He also convinced me to meet face to face with longtime scribes like Ivy Hatch, Carl Mayhew and Charles McVety. “Your visit would mean a lot,” he added. “Take the time to go see them.” So once a week, I’d head my fire engine red Record-issue Fort Pinto to one of these far-flung outposts of the Record’s empire. In the process, I discovered wonderful places I never would have visited — the Gosford Settler’s Road, Knowlton’s Old Stagecoach road, Lawrence Colony, Ruiter Brook, Mont Hereford, Leadville — and moving experiences, like sitting on Charlie McVety’s front porch in Inverness as he reminisced about the English Townships.

People came first for George and Anne. Between the two of them, they knew people all over the country and made it their duty to bring them together. We dined with Conrad Black (I dimly recall a wine-fuelled argument), with Prime Minister Joe Clark and Maureen McTeer and with ordinary people from all walks of life. We drove to Ottawa to watch Kim Campbell win the Tory leadership from George’s candidate Jean Charest and to Quebec City to lobby for the English community in the National Assembly dining room. He and I got involved in the association representing Quebec’s English-language weeklies, driving to the Gaspé to work with Sharon McCully and the hard-working group that created the SPEC, the Coast’s English voice.

In 1980 CBC Television offered me a job and I headed back to Montreal. George hired Townships Sun editor Charles Bury to replace me. The CBC went on strike for what was to be a year. Instead of dumping one of us, George kept me on for the year as the editor-at-large while Charlie got comfortable with the daily routine. It’s a measure of the man that he kept us both at the cost of an extra salary in an operation that couldn’t afford it. It was never mentioned.

Fast forward to the autumn of ’87. Québecor approached George Maclaren with an offer. Pierre Péladeau had it in his head to launch an English-language version of the Journal de Montréal, heavy on police and court news, gossip and sports. Part of the motivation came from Gazette publisher Clark Davey’s abortive try at launching an upscale French-language tabloid. Le Matin lasted just 42 issues but Péladeau sought revenge. Québecor would buy the Record in exchange for Maclaren agreeing to launch the new daily.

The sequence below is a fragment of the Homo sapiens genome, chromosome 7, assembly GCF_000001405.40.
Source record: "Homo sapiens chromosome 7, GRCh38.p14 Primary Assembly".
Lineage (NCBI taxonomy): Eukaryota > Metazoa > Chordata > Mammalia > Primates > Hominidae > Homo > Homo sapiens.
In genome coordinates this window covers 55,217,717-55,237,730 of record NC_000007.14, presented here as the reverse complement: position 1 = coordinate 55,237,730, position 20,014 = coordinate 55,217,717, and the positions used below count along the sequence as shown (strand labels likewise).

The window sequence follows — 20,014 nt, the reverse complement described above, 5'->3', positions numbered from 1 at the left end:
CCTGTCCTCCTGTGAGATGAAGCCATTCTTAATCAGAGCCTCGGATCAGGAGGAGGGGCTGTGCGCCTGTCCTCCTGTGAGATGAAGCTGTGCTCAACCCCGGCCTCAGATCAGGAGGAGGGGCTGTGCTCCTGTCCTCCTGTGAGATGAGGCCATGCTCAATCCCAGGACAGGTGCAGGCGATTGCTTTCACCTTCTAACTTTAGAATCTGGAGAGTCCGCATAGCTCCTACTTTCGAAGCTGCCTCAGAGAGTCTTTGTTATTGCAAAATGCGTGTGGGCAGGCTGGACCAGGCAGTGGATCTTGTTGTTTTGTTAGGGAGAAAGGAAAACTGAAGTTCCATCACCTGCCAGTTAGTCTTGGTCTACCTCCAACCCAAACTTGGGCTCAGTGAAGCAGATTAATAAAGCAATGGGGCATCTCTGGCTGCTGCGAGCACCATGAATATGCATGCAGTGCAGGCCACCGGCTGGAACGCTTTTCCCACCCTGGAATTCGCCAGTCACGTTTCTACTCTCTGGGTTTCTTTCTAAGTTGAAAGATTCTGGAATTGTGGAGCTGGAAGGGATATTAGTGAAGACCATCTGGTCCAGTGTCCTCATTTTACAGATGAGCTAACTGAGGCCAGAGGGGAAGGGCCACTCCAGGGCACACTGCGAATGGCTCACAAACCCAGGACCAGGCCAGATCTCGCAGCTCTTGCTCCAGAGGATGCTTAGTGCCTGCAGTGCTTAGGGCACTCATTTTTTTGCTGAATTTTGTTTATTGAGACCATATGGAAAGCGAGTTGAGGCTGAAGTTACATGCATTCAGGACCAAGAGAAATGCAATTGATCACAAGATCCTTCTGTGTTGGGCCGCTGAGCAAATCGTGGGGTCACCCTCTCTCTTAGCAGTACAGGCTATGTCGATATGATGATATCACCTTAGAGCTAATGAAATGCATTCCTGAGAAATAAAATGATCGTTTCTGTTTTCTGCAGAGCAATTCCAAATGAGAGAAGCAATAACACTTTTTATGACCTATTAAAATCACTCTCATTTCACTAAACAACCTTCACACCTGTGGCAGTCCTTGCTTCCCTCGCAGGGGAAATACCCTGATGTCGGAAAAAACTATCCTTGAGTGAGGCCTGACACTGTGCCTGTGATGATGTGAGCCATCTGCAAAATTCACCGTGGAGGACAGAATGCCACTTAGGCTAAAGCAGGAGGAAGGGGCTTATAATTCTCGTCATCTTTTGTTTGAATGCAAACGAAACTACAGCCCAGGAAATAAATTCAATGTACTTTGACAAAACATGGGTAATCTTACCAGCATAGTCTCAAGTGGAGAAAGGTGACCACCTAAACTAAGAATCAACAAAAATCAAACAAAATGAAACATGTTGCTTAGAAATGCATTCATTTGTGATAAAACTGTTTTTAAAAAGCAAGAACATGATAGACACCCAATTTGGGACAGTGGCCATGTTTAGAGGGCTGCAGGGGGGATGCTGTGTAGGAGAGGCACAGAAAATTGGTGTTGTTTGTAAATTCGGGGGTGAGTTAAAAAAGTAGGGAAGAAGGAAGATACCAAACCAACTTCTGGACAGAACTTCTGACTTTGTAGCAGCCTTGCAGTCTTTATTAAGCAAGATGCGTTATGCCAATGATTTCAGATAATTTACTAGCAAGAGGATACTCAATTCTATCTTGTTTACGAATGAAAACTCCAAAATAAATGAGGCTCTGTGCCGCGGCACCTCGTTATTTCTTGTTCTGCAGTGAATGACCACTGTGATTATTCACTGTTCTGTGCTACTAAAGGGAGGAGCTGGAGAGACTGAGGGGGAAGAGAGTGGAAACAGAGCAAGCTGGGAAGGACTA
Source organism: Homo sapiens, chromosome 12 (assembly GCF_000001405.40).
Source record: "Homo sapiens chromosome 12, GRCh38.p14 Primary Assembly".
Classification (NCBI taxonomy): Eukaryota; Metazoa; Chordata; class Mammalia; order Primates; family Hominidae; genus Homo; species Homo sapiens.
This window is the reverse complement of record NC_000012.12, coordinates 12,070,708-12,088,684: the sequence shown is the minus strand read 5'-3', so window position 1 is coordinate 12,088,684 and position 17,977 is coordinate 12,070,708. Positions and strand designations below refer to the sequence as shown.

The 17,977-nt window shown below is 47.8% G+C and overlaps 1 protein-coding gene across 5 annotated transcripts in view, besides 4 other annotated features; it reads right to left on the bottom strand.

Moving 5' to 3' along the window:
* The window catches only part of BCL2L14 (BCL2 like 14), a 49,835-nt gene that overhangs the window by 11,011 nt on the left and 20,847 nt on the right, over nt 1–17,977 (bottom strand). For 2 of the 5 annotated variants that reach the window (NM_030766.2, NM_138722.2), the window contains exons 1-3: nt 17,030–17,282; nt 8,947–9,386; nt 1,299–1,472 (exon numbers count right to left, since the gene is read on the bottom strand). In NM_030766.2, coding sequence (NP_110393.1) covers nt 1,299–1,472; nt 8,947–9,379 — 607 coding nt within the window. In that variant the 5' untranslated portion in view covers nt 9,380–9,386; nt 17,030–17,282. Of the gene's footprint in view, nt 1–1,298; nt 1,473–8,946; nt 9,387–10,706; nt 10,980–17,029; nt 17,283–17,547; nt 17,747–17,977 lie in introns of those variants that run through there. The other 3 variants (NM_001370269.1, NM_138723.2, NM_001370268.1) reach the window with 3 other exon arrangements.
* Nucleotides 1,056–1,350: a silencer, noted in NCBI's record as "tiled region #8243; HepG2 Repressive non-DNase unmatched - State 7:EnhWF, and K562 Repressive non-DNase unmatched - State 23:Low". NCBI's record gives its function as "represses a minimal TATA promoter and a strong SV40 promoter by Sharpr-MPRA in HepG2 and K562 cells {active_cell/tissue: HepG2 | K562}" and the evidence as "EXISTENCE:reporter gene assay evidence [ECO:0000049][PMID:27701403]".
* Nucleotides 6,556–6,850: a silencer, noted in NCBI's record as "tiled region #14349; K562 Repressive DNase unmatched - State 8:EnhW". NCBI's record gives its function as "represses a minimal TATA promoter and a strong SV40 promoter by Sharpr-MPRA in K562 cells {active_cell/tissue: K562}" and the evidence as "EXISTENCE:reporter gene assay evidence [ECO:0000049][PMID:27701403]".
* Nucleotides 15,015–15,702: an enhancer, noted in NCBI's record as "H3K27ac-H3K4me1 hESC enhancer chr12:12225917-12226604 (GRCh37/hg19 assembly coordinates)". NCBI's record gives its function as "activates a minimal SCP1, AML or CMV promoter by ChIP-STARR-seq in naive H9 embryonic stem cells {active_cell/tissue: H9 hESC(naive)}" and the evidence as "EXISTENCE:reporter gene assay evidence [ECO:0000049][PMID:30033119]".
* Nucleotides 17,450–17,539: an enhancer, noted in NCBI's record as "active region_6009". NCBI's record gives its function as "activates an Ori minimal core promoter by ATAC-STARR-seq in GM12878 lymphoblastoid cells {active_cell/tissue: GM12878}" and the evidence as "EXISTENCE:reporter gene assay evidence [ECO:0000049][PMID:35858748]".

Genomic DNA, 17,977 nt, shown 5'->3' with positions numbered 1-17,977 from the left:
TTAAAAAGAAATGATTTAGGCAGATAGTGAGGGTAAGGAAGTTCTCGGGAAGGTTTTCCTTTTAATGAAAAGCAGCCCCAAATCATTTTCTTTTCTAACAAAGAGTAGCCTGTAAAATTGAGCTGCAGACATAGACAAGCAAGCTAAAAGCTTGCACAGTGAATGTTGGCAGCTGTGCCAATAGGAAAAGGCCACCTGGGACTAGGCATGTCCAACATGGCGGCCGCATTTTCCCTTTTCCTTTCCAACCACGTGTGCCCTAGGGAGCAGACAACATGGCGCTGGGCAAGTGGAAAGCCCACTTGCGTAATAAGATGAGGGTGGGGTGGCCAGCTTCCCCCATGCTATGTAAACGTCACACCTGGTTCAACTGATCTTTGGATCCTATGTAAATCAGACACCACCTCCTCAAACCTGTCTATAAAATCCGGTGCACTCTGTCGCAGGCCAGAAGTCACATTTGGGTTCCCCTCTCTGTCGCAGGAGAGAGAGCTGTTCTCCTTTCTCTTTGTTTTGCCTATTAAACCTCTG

Seven years after our first meeting, George called me with another challenge he knew I couldn’t refuse. “How would you like to help me launch a new English-language daily in Montreal?” My family and friends were aghast. “You’d quit the CBC to launch a startup?” How does one explain one’s love for print journalism, the feel of holding one’s own daily miracle hot off the press? George and I met with Péladeau and somehow, we convinced each other it would work. I handed in my notice at the CBC, where I was hosting Daybreak. A week later, George and I were back working together, this time in Québecor’s headquarters just off the Main.  

The Montreal Daily News began 1988 with nothing — no offices, no production facility, no staff. All we had  was a March start date and vague plans for an electronic newsroom in the heart of downtown and a remote production facility in Lasalle — Québecor wanted to test cost-cutting technologies and the Daily News was to be their guinea pig for pagination, asymmetric modems and a funny-looking little computer called a MacIntosh. This is where I saw the other side of George as he found ways to work with an eccentric entrepreneur and Québecor’s old-school senior management. There was enormous pressure on him to get the new paper up and running in less that three months, but I never saw him slacken the insane pace that kept the project moving forward. George saw the launch of a new daily as an adventure and he made sure we did too. There was something of Antarctic explorer Ernest Shackleton in George, the ability to motivate others to attempt the impossible. 

There isn’t a lot written about how to launch a newspaper. Our bible was Peter Pritchard’s The Making of McPaper: The inside Story of USA Today. I kept borrowing George’s copy until he presented me with my own, complete with a frontspiece note in George’s trademark scrawl:

Jamie,

Here’s your very own copy. Can I have mine back.

George

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From left, George Maclaren, Robert Maxwell, Jim Duff